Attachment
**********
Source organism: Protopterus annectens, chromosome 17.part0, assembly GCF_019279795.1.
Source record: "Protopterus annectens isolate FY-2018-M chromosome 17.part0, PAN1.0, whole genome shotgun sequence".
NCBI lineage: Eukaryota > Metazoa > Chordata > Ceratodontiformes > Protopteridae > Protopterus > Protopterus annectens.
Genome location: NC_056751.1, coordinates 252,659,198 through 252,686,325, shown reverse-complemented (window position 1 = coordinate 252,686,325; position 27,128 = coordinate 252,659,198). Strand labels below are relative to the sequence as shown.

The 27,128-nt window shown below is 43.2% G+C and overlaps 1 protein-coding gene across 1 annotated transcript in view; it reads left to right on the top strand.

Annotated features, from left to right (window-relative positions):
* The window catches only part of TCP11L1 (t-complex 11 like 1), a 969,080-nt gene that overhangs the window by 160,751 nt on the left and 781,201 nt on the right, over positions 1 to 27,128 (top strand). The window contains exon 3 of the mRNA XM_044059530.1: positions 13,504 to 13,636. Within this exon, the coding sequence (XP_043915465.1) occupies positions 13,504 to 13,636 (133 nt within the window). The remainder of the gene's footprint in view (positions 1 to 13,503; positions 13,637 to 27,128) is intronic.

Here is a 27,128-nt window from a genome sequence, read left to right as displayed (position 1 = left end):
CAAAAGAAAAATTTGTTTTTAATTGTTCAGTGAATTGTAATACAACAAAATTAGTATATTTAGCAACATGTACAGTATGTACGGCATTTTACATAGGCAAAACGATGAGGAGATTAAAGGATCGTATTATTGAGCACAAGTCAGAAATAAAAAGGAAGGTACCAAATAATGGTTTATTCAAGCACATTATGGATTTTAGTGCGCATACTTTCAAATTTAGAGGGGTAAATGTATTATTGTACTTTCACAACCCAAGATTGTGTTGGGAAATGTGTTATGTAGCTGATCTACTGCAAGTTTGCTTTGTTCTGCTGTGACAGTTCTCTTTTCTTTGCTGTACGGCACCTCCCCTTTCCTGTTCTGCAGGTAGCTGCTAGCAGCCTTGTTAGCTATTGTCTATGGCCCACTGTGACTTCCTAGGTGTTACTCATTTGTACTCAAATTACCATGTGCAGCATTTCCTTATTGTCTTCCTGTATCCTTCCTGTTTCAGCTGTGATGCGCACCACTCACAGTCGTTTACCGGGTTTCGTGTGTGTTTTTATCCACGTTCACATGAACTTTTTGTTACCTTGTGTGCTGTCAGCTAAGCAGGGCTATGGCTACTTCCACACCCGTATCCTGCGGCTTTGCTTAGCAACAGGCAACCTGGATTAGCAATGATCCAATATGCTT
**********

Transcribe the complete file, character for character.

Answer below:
Source organism: Protopterus annectens, chromosome 17.part0, assembly GCF_019279795.1.
Source record: "Protopterus annectens isolate FY-2018-M chromosome 17.part0, PAN1.0, whole genome shotgun sequence".
NCBI lineage: Eukaryota > Metazoa > Chordata > Ceratodontiformes > Protopteridae > Protopterus > Protopterus annectens.
Genome location: NC_056751.1, coordinates 252,659,198 through 252,686,325, shown reverse-complemented (window position 1 = coordinate 252,686,325; position 27,128 = coordinate 252,659,198). Strand labels below are relative to the sequence as shown.

The 27,128-nt window shown below is 43.2% G+C and overlaps 1 protein-coding gene across 1 annotated transcript in view; it reads left to right on the top strand.

Annotated features, from left to right (window-relative positions):
* The window catches only part of TCP11L1 (t-complex 11 like 1), a 969,080-nt gene that overhangs the window by 160,751 nt on the left and 781,201 nt on the right, over positions 1 to 27,128 (top strand). The window contains exon 3 of the mRNA XM_044059530.1: positions 13,504 to 13,636. Within this exon, the coding sequence (XP_043915465.1) occupies positions 13,504 to 13,636 (133 nt within the window). The remainder of the gene's footprint in view (positions 1 to 13,503; positions 13,637 to 27,128) is intronic.

Here is a 27,128-nt window from a genome sequence, read left to right as displayed (position 1 = left end):
CAAAAGAAAAATTTGTTTTTAATTGTTCAGTGAATTGTAATACAACAAAATTAGTATATTTAGCAACATGTACAGTATGTACGGCATTTTACATAGGCAAAACGATGAGGAGATTAAAGGATCGTATTATTGAGCACAAGTCAGAAATAAAAAGGAAGGTACCAAATAATGGTTTATTCAAGCACATTATGGATTTTAGTGCGCATACTTTCAAATTTAGAGGGGTAAATGTATTATTGTACTTTCACAACCCAAGATTGTGTTGGGAAATGTGTTATGTAGCTGATCTACTGCAAGTTTGCTTTGTTCTGCTGTGACAGTTCTCTTTTCTTTGCTGTACGGCACCTCCCCTTTCCTGTTCTGCAGGTAGCTGCTAGCAGCCTTGTTAGCTATTGTCTATGGCCCACTGTGACTTCCTAGGTGTTACTCATTTGTACTCAAATTACCATGTGCAGCATTTCCTTATTGTCTTCCTGTATCCTTCCTGTTTCAGCTGTGATGCGCACCACTCACAGTCGTTTACCGGGTTTCGTGTGTGTTTTTATCCACGTTCACATGAACTTTTTGTTACCTTGTGTGCTGTCAGCTAAGCAGGGCTATGGCTACTTCCACACCCGTATCCTGCGGCTTTGCTTAGCAACAGGCAACCTGGATTAGCAATGATCCAATATGCTT